Why Most People Quit Their Jobs
We’ve all heard sad stories of people quitting jobs to get away from gruesome bosses, unreasonable work hours, or places with weird smells, but in truth, the reasons people quit are often less dramatic – and more positive – than those horror stories might lead us to believe. A recent LinkedIn survey of over 10,000 people around the world found the reasons people quit are pretty universal.
(Photo Credit: leesean/Flickr)
LinkedIn surveyed people around the world and found out that they quit jobs mostly because they didn’t have room to grow (45 percent). There wasn’t room for advancement if they stuck around, even if they were great at what they did.
In the modern lifecycle of the typical worker, that’s not hard to believe. Gone are the days when you were celebrated for spending 40 years with “the company” and were sent off with a gold watch and hearty pat on the back. In fact, a certain amount of job hopping can actually be beneficial to your career, boosting your pay and giving you broader horizons than if you’d stayed put.
Other Reasons People Quit
When you look around and can’t trust the captain of the ship, that’s a problem, right? The second most common reason people quit their job was poor leadership (41 percent). Just when you think people don’t notice the bosses quietly lurking on the edge of the masthead, something like this comes out to show you how important it is to have good people in charge. Besides, if the ship runs aground, you’ll be in trouble too. Better to have a good job at a rising star of a company than, yeah we’ll say it, a sinking ship.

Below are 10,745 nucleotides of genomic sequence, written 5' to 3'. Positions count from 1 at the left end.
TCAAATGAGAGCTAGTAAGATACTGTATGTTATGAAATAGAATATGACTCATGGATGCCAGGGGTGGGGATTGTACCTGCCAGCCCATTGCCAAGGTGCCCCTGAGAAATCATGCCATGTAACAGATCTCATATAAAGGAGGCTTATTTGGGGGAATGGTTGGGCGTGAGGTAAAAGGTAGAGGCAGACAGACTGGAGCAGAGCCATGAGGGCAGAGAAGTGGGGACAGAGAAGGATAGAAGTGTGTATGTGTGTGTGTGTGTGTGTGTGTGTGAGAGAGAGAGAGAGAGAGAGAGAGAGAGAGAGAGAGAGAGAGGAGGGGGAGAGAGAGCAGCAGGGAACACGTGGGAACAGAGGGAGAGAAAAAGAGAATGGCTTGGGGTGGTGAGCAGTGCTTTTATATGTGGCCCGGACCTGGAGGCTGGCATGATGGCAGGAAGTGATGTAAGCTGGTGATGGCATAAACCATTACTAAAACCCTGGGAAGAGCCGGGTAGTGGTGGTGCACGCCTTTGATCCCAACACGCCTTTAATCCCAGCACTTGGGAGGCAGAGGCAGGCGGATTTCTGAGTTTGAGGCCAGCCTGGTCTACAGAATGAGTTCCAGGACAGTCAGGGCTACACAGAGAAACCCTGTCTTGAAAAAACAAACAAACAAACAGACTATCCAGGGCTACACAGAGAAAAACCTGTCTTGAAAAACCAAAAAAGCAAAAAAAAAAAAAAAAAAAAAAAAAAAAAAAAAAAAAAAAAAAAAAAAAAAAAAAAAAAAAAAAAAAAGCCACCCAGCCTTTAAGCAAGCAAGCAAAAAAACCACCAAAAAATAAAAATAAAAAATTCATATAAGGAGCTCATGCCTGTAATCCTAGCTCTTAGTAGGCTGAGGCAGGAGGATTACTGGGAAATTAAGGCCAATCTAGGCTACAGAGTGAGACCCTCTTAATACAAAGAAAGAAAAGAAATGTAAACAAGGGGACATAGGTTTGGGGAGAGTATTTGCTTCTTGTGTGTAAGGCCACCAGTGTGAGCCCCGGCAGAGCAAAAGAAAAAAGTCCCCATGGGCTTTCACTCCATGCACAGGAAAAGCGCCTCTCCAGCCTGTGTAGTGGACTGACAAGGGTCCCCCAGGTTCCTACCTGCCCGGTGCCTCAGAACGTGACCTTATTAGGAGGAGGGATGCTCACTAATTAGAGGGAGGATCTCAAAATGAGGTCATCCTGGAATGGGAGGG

The only satisfied drones are those in a beehive, not your cubicle row. Coming in about even at third and fourth in the recent survey, were quitters wanting better work culture and wanting more challenging work (36 percent for both). We respond better to jobs that are as agile as our brains. Repetition only leads to carpel tunnel, so why stay somewhere that’s going to lead to harm?
Coming in at fifth and sixth, the survey showed that 34 and 32 percent of quitters (respectively) wanted better pay and better recognition at work. It’s probably surprising that they came in so low on the scale when you hear tons of anecdotal evidence that a high-paying gig is the reason why most people leave a job. (Get a free PayScale salary report to see how much you should be getting paid at your current job.)
So next time you hear a story about someone quitting their job because they wanted to go join the circus, nod and smile at them, knowing that they likely just wanted a job that would encourage their trapeze lessons on Tuesday nights and give them something new to juggle at work.
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